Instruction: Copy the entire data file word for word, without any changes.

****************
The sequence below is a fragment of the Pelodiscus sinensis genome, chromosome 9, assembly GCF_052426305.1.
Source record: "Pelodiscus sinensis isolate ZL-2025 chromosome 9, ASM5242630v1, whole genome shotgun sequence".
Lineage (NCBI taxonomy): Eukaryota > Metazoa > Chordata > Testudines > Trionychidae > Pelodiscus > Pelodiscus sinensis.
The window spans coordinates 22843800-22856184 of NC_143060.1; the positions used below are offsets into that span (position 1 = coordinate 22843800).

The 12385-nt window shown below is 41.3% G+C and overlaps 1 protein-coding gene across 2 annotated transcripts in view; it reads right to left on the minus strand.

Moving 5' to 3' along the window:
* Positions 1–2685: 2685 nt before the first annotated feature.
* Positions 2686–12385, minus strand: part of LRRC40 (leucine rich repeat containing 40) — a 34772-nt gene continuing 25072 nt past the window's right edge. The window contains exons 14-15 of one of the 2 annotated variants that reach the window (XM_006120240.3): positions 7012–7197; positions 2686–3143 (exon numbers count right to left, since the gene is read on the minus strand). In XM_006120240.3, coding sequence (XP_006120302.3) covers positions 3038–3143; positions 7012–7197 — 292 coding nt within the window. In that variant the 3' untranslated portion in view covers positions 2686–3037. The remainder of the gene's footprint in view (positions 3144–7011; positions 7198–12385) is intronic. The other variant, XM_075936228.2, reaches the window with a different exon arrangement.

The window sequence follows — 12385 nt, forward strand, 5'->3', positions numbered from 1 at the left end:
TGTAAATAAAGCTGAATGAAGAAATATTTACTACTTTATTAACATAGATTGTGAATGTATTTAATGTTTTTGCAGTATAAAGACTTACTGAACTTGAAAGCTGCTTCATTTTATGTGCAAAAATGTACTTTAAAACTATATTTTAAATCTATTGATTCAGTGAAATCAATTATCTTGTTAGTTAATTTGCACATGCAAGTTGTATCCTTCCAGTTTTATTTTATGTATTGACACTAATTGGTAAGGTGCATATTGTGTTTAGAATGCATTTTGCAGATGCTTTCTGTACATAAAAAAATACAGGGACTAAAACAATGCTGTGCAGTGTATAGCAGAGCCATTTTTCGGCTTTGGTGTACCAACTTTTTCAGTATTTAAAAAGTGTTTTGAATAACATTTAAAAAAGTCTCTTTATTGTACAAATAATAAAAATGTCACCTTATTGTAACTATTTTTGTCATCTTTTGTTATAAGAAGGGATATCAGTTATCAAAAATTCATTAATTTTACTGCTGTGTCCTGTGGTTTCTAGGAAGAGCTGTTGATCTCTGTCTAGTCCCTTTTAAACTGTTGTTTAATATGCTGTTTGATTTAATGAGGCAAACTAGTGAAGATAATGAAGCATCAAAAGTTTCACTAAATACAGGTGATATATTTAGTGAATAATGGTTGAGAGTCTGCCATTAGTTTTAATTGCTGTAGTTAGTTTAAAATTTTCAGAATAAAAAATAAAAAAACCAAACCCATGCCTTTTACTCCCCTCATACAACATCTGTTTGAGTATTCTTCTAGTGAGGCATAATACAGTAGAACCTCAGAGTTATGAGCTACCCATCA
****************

The sequence below is a fragment of the Pelodiscus sinensis genome, chromosome 9, assembly GCF_052426305.1.
Source record: "Pelodiscus sinensis isolate ZL-2025 chromosome 9, ASM5242630v1, whole genome shotgun sequence".
Lineage (NCBI taxonomy): Eukaryota > Metazoa > Chordata > Testudines > Trionychidae > Pelodiscus > Pelodiscus sinensis.
The window spans coordinates 22843800-22856184 of NC_143060.1; the positions used below are offsets into that span (position 1 = coordinate 22843800).

The 12385-nt window shown below is 41.3% G+C and overlaps 1 protein-coding gene across 2 annotated transcripts in view; it reads right to left on the minus strand.

Moving 5' to 3' along the window:
* Positions 1–2685: 2685 nt before the first annotated feature.
* Positions 2686–12385, minus strand: part of LRRC40 (leucine rich repeat containing 40) — a 34772-nt gene continuing 25072 nt past the window's right edge. The window contains exons 14-15 of one of the 2 annotated variants that reach the window (XM_006120240.3): positions 7012–7197; positions 2686–3143 (exon numbers count right to left, since the gene is read on the minus strand). In XM_006120240.3, coding sequence (XP_006120302.3) covers positions 3038–3143; positions 7012–7197 — 292 coding nt within the window. In that variant the 3' untranslated portion in view covers positions 2686–3037. The remainder of the gene's footprint in view (positions 3144–7011; positions 7198–12385) is intronic. The other variant, XM_075936228.2, reaches the window with a different exon arrangement.

The window sequence follows — 12385 nt, forward strand, 5'->3', positions numbered from 1 at the left end:
TGTAAATAAAGCTGAATGAAGAAATATTTACTACTTTATTAACATAGATTGTGAATGTATTTAATGTTTTTGCAGTATAAAGACTTACTGAACTTGAAAGCTGCTTCATTTTATGTGCAAAAATGTACTTTAAAACTATATTTTAAATCTATTGATTCAGTGAAATCAATTATCTTGTTAGTTAATTTGCACATGCAAGTTGTATCCTTCCAGTTTTATTTTATGTATTGACACTAATTGGTAAGGTGCATATTGTGTTTAGAATGCATTTTGCAGATGCTTTCTGTACATAAAAAAATACAGGGACTAAAACAATGCTGTGCAGTGTATAGCAGAGCCATTTTTCGGCTTTGGTGTACCAACTTTTTCAGTATTTAAAAAGTGTTTTGAATAACATTTAAAAAAGTCTCTTTATTGTACAAATAATAAAAATGTCACCTTATTGTAACTATTTTTGTCATCTTTTGTTATAAGAAGGGATATCAGTTATCAAAAATTCATTAATTTTACTGCTGTGTCCTGTGGTTTCTAGGAAGAGCTGTTGATCTCTGTCTAGTCCCTTTTAAACTGTTGTTTAATATGCTGTTTGATTTAATGAGGCAAACTAGTGAAGATAATGAAGCATCAAAAGTTTCACTAAATACAGGTGATATATTTAGTGAATAATGGTTGAGAGTCTGCCATTAGTTTTAATTGCTGTAGTTAGTTTAAAATTTTCAGAATAAAAAATAAAAAAACCAAACCCATGCCTTTTACTCCCCTCATACAACATCTGTTTGAGTATTCTTCTAGTGAGGCATAATACAGTAGAACCTCAGAGTTATGAGCTACCCATCA